As part of Britain’s net-zero strategy, frameworks will deliver much of the country’s massive retrofit programme. But how do you access this work if you are an SME? Jennifer Castle, chief operating officer at LHC Procurement Group, explains the process.
With the cost of Britain’s 2050 net-zero journey estimated to be somewhere north of £1trn, opportunities abound for Britain’s built environment professionals and contractors. Much of this work will be tendered through frameworks. Winning a place on them could create a pipeline of work for years to come. Whether tackling damp, improving insulation, or renovating housing association stock to reduce its carbon footprint while slashing energy bills, there’s no shortage of work.
But how does an SME win a place on a net-zero framework? Can a sole trader apply alongside a building giant? And, from a skills perspective, what information do you need to provide?
1. Who is eligible to be considered for a framework?
Historically, smaller building firms and construction trades have found it hard to win contracts from local public sector clients because they either aren’t on the right frameworks or aren’t on them at all. It means that SMEs are missing out on a crucial pipeline of work.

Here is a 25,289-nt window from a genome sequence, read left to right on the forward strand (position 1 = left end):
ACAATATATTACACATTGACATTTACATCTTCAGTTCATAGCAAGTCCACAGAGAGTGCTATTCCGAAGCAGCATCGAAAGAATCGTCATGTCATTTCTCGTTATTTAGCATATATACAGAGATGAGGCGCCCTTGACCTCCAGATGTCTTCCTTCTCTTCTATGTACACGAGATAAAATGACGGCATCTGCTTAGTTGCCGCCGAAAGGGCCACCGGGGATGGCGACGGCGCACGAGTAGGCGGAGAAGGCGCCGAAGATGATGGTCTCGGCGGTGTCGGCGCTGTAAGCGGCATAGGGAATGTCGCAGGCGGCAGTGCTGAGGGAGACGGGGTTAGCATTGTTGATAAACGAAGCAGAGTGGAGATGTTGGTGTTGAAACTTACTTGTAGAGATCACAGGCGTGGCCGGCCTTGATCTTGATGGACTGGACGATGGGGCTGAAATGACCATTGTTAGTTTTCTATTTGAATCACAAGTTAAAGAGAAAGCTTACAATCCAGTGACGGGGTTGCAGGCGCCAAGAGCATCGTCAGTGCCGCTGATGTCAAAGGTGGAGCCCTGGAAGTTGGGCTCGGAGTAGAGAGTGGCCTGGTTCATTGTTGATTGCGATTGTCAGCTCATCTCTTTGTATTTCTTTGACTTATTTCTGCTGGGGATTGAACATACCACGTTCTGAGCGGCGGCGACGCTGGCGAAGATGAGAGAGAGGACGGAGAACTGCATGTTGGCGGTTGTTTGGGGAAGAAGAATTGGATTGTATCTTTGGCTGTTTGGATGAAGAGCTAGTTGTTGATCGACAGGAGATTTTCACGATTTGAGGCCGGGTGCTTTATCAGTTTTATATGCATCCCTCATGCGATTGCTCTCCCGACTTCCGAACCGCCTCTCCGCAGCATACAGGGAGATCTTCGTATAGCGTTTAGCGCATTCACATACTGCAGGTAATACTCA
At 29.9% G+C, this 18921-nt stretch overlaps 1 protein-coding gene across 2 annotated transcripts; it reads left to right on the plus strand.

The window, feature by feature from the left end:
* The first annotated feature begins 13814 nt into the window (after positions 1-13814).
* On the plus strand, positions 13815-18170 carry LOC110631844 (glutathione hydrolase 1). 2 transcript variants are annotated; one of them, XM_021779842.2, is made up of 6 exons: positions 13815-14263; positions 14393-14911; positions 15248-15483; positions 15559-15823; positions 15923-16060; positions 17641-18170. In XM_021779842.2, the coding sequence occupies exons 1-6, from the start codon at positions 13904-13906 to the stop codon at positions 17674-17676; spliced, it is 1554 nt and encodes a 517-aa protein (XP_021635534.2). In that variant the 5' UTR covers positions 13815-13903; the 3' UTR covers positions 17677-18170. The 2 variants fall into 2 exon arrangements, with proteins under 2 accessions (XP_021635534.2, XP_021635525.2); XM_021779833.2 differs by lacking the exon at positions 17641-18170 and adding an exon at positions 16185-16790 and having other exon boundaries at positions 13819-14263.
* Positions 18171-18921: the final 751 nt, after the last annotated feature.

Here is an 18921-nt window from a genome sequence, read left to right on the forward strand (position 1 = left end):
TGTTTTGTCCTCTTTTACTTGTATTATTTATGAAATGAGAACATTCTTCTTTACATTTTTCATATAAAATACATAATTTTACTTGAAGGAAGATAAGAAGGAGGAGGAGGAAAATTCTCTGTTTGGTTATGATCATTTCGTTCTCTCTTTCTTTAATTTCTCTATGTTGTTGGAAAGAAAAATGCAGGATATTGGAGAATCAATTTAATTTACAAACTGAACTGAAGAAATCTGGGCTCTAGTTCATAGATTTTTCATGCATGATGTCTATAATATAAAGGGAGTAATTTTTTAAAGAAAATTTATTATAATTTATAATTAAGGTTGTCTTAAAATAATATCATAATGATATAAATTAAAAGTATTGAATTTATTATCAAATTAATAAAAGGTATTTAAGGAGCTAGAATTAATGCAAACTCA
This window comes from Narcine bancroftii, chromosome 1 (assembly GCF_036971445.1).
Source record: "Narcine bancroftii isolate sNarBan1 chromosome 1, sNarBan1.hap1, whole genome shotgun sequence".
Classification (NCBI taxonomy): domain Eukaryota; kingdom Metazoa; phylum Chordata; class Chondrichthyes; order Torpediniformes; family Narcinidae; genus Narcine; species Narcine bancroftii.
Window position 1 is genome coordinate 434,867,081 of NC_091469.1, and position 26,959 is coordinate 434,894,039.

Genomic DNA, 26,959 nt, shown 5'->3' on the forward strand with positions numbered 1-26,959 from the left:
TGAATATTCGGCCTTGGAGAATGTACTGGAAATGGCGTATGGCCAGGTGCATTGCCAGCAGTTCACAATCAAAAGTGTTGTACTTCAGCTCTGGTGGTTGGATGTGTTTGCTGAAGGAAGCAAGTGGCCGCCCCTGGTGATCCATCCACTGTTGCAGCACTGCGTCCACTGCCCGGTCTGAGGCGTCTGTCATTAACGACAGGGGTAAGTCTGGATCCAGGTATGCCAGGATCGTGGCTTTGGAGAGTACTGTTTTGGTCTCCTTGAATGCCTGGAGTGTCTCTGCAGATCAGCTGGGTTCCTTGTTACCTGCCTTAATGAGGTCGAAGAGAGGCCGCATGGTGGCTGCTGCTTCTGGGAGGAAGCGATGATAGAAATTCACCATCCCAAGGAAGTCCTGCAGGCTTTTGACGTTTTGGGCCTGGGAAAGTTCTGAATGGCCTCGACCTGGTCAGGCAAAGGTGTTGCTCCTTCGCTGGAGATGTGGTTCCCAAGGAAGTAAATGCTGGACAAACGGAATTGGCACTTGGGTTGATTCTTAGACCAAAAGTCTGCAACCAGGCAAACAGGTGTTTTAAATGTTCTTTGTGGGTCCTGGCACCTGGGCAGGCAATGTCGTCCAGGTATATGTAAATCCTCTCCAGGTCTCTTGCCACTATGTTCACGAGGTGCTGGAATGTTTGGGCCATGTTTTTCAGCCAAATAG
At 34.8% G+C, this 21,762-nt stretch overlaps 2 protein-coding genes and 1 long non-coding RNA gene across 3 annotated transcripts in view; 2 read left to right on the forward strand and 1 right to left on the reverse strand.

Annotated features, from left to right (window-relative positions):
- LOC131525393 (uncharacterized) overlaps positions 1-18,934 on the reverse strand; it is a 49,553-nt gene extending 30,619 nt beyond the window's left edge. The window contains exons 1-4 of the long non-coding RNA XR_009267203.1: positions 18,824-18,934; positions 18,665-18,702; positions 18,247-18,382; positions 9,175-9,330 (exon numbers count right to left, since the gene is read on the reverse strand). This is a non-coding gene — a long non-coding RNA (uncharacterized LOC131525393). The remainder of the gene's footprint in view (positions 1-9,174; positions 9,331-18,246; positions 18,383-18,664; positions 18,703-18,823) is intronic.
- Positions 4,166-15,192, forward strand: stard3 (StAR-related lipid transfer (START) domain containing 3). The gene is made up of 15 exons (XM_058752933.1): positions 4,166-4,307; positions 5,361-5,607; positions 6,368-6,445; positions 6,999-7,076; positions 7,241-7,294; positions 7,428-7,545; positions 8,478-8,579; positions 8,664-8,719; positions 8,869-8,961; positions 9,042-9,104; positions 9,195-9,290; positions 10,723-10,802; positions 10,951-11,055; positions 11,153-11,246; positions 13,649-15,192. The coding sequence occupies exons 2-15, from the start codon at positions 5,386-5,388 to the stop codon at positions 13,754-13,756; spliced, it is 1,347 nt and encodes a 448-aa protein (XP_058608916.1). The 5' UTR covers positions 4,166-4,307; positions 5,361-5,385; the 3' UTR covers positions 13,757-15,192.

At LHC Procurement Group we work to attract smaller and local businesses and underrepresented groups during our tender engagement process and in the design of our frameworks themselves. We want to attract organisations that have never been appointed to public sector projects before.
In the case of our current net-zero framework, contractors, consultants and suppliers register their interest as a first step and we host workshops with them as we shape our approach.
Can a sole trader apply? In theory, yes, as long as they can satisfy the criteria. Of course, the size of a business and ability to deliver is factored in, but there can be opportunities for all sizes of organisation. We work hard in the design of our frameworks to ensure we don’t put in barriers for micro-organisations (fewer than 10 employees and annual turnover of less than or equal to £632,000) or small firms. Where appropriate, companies can team up via a joint venture or consortium bid.
2. How do I apply and what documents and accreditation do I need?
Opportunities are advertised across portals nationwide to conform with both national and regional (Wales and Scotland) regulations.
There’s an invitation to tender document provided to explain everything about the tender and what you need to do. We also run briefing sessions and you can ask questions throughout the tender submission period.
You’ll have to answer questions to address your company’s financial standing, employment and health and safety practices, and environmental awareness, as well as technical competence such as installation and technical capability and qualifications.